During our drive to the Grampians I saw a large snake on the road, but they apparently steer clear of inhabited areas. Our guest house hosts said they had not seen more than three of four on their property in the seven years that they have lived there.

12 October 2006

Record Drought Conditions

The mild winter in Victoria has not given way to a mild summer. Actually it is officially still spring! Instead a record drought has been announced. Today mercury in Melbourne reached 36 degrees, and these conditions are expected to continue for at least a couple more days. There is also not much prospect of rain. And if Melbourne has it tough, some of the inland areas are copping it much worse, and some farmers are seriously considering selling up and leaving the land.

Comparatively, us city dwellers have only the slight inconvenience of sweating it out during a short walk between city offices, but the major impact will come in increased prices for fresh produce which will now have to be freighted in.

Being just a couple of weeks before state elections, the local pollys are out and about trying to outdo each other in announcing various relief schemes for these type of conditions, but as soon as the campaigning is over the implications are expected to bite hard.

08 October 2006

Colour and texture

Jamie Oliver

One of the recent visitors to Melbourne, Jamie entertained an audience of gastronomes at one of the local theaters one evening; this according to a couple who attended his show, and came visiting us a week later for a dinner party - quite daunting! However a simple menu with its firm South African foundations proved quite a hit: Fish and Lentil Bobotie (called it a Malay Fish Pie) served with a tomato chutney and an Aussie Semillon Cabernet Sauvignon; Chicken Green Curry ended off with a Fruit Salad of Cantelope (Spanspek) and Kiwi Fruit with Ice Cream.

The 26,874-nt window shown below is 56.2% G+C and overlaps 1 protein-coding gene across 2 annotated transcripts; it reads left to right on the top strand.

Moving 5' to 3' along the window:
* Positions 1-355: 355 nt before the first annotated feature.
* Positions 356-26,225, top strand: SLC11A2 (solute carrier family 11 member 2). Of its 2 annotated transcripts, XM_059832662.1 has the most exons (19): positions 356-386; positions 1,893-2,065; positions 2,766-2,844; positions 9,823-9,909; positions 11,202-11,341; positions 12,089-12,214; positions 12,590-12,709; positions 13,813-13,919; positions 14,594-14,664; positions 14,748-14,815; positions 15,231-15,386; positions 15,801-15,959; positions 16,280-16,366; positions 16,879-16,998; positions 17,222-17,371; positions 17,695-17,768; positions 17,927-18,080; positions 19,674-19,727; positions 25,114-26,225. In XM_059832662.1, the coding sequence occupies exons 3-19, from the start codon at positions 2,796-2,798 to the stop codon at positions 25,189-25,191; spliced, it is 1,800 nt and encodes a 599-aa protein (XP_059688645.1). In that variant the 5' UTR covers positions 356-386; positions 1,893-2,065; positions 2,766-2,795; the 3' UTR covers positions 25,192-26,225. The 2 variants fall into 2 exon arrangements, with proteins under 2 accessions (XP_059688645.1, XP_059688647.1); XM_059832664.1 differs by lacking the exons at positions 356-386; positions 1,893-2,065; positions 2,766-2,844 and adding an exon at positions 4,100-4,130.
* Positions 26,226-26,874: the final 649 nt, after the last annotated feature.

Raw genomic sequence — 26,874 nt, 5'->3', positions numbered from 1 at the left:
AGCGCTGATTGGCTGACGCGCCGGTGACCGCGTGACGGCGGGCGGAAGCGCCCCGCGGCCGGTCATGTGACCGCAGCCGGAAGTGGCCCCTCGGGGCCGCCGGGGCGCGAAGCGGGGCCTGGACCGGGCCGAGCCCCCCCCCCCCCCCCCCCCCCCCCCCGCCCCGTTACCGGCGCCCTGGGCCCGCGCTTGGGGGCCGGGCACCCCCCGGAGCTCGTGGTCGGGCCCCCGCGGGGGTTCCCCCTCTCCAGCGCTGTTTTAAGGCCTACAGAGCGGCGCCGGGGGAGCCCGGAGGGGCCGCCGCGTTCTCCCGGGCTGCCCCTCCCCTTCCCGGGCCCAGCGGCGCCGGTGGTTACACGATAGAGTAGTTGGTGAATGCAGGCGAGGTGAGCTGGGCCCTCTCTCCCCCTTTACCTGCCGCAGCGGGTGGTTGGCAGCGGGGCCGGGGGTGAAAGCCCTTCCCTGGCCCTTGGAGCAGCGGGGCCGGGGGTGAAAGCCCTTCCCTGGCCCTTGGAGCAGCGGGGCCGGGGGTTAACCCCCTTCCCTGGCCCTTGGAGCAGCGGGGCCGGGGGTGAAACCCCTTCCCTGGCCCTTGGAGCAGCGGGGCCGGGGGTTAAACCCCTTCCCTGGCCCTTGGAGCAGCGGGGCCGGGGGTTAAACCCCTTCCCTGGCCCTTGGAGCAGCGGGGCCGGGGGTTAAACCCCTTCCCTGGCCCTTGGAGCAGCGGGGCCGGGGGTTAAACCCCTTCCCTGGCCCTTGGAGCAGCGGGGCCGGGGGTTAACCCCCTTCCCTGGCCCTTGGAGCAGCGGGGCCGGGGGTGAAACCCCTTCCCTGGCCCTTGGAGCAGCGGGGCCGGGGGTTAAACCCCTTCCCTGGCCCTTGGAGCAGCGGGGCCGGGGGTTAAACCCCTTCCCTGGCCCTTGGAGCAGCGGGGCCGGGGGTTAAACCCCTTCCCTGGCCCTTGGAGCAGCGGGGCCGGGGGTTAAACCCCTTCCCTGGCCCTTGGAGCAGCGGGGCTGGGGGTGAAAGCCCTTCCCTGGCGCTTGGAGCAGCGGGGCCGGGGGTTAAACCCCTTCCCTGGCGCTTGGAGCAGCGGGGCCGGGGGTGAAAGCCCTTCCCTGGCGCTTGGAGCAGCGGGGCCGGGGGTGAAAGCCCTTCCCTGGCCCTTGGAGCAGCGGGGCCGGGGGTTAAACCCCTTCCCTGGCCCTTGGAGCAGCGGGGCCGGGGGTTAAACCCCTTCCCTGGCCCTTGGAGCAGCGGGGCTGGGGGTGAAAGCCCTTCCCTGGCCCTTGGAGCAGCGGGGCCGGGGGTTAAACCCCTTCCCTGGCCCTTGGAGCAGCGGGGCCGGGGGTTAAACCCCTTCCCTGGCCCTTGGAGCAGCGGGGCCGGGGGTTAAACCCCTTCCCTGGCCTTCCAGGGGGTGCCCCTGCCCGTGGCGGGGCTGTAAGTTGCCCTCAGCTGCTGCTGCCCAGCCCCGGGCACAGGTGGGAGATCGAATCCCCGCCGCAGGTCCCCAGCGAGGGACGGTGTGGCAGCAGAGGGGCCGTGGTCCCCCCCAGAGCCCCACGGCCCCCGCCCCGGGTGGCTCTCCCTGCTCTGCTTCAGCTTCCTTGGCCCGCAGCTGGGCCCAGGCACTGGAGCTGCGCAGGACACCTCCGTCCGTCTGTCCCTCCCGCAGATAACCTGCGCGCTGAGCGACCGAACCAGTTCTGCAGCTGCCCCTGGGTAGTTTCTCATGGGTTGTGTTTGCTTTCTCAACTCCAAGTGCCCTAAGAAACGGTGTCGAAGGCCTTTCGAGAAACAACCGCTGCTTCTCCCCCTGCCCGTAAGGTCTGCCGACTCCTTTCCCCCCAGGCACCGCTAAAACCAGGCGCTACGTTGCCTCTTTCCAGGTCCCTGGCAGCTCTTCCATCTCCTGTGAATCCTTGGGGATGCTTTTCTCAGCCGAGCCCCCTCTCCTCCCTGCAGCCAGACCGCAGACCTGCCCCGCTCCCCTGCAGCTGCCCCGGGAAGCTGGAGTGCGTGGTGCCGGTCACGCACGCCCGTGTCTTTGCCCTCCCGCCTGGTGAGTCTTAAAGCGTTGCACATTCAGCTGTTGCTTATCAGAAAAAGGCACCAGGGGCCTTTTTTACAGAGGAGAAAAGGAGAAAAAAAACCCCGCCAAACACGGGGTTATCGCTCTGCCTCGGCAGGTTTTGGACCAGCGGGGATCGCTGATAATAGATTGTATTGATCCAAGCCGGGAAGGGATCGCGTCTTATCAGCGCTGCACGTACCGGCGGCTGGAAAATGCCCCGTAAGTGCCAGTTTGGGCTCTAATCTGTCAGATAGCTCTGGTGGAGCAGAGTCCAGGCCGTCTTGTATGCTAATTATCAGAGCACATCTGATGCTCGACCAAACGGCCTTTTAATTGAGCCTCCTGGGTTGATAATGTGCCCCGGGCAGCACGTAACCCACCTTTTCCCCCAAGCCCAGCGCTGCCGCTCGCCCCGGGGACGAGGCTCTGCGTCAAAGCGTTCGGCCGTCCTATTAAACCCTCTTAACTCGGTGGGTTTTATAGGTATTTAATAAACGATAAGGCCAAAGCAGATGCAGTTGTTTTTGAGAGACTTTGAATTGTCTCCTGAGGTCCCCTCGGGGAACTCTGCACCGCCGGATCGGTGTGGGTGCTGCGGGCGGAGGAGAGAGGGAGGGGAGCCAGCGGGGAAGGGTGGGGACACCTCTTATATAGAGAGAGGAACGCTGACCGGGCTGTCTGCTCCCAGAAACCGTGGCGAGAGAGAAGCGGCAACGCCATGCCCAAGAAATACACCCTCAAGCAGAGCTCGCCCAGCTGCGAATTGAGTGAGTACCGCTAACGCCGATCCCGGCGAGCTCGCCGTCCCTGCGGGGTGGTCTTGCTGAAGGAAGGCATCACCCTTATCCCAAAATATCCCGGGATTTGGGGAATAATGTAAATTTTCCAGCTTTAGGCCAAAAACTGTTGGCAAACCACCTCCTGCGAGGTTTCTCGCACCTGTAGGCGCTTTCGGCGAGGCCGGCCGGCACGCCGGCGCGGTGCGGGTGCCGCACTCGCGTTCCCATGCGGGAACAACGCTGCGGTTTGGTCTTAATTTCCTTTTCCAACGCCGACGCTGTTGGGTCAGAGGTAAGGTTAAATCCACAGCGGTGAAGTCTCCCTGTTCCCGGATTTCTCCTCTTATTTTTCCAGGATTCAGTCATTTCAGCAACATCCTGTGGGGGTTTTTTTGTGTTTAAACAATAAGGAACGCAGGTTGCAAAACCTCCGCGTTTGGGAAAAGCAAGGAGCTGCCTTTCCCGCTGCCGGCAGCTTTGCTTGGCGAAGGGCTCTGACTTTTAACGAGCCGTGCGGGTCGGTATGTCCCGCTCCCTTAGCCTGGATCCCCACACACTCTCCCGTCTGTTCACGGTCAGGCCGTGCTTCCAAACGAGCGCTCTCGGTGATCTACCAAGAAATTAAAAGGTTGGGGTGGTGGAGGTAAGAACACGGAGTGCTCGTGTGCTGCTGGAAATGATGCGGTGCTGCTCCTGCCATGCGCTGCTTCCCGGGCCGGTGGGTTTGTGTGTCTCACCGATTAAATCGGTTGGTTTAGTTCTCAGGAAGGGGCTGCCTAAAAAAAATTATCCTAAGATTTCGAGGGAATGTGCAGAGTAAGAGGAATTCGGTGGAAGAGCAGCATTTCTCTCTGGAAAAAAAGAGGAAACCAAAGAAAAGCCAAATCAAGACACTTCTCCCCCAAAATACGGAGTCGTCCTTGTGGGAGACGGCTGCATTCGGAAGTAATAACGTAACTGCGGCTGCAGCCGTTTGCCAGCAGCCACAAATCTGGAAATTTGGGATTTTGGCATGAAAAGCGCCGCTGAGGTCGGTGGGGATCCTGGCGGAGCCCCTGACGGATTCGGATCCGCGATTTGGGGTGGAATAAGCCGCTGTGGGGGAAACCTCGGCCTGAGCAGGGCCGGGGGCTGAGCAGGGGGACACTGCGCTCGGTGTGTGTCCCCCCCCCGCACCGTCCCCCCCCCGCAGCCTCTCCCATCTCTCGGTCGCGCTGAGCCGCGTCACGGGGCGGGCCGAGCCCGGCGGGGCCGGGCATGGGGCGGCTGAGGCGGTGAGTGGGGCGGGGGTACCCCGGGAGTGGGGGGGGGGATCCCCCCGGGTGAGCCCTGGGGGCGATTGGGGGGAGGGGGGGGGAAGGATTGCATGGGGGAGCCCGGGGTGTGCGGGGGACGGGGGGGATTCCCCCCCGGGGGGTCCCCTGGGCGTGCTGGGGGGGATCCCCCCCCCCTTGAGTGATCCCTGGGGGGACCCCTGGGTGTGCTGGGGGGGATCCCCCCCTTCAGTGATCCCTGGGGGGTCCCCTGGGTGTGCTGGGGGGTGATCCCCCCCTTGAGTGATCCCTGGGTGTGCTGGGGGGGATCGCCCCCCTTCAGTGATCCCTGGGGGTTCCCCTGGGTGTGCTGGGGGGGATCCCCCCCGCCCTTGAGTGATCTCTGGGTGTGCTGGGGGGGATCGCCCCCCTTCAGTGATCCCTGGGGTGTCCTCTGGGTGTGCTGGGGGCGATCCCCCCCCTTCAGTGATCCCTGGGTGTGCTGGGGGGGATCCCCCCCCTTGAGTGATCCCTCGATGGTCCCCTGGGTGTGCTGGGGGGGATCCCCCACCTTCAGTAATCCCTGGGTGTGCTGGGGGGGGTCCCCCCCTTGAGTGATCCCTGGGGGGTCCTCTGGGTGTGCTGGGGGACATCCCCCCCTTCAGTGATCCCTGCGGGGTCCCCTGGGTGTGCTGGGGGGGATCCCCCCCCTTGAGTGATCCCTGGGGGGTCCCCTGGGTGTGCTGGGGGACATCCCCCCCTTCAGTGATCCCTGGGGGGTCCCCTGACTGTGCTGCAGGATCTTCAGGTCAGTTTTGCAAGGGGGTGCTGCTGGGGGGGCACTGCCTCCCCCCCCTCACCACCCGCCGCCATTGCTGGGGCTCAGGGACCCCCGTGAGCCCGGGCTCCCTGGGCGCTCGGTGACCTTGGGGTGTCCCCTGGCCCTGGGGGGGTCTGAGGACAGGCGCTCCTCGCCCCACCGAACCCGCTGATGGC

Jamie also launched his sponsorship of a number of budding chefs in Melbourne, a local programme along the lines of a similar initiative in the UK.

2006 Samsung Melbourne Marathon

Just a short walk from our apartment saw us arrive at the finish of the 2006 Samsung Melbourne Marathon in St Kilda Road. The athletes started off at 8am in Frankston endudring rather blustery conditions en-route which saw temperatures hovering around 17, instead of yesterday's balmy 28 degrees. Less ambitious competitors could complete a half marathon or 7.5kms. Perhaps a personal objective for next year will the the half marathon.

Today's race was won by a Japanese athlete (Suzuki, whose first name I will not attempt to spell), the first non-Australian to win the race since 1998, when Dan Radebe from South Africa finished in top spot.

After watching an endless stream of half marathon competitors come over the finishing line, we saw the first three finishers in the marathon arrive home; we stayed in for the prize giving, enjoying the bright sunshine, which moderated the cold of the southeryly wind.

06 October 2006

Africa bound

I am planning to be back in South Africa for a couple of days at the beginning of November. I hope to see many of you during this opporunity!

Australian Football League (AFL)

The MCG lies still in the evening twilight this week, being prepared for the soon-coming cricket season, and the much anticipated revenge Ashes series. Last week it and the whole of Melbourne was the scene of agony and ecstacy as the West Coast Eagles took the grand final match by a narrow margin from the Sydney Swans. The city was invaded by supporters of both teams (neither of which are Melbourne based) from early in the week, and was brought to a standstill with the traditional parade starting at lunch time on Friday.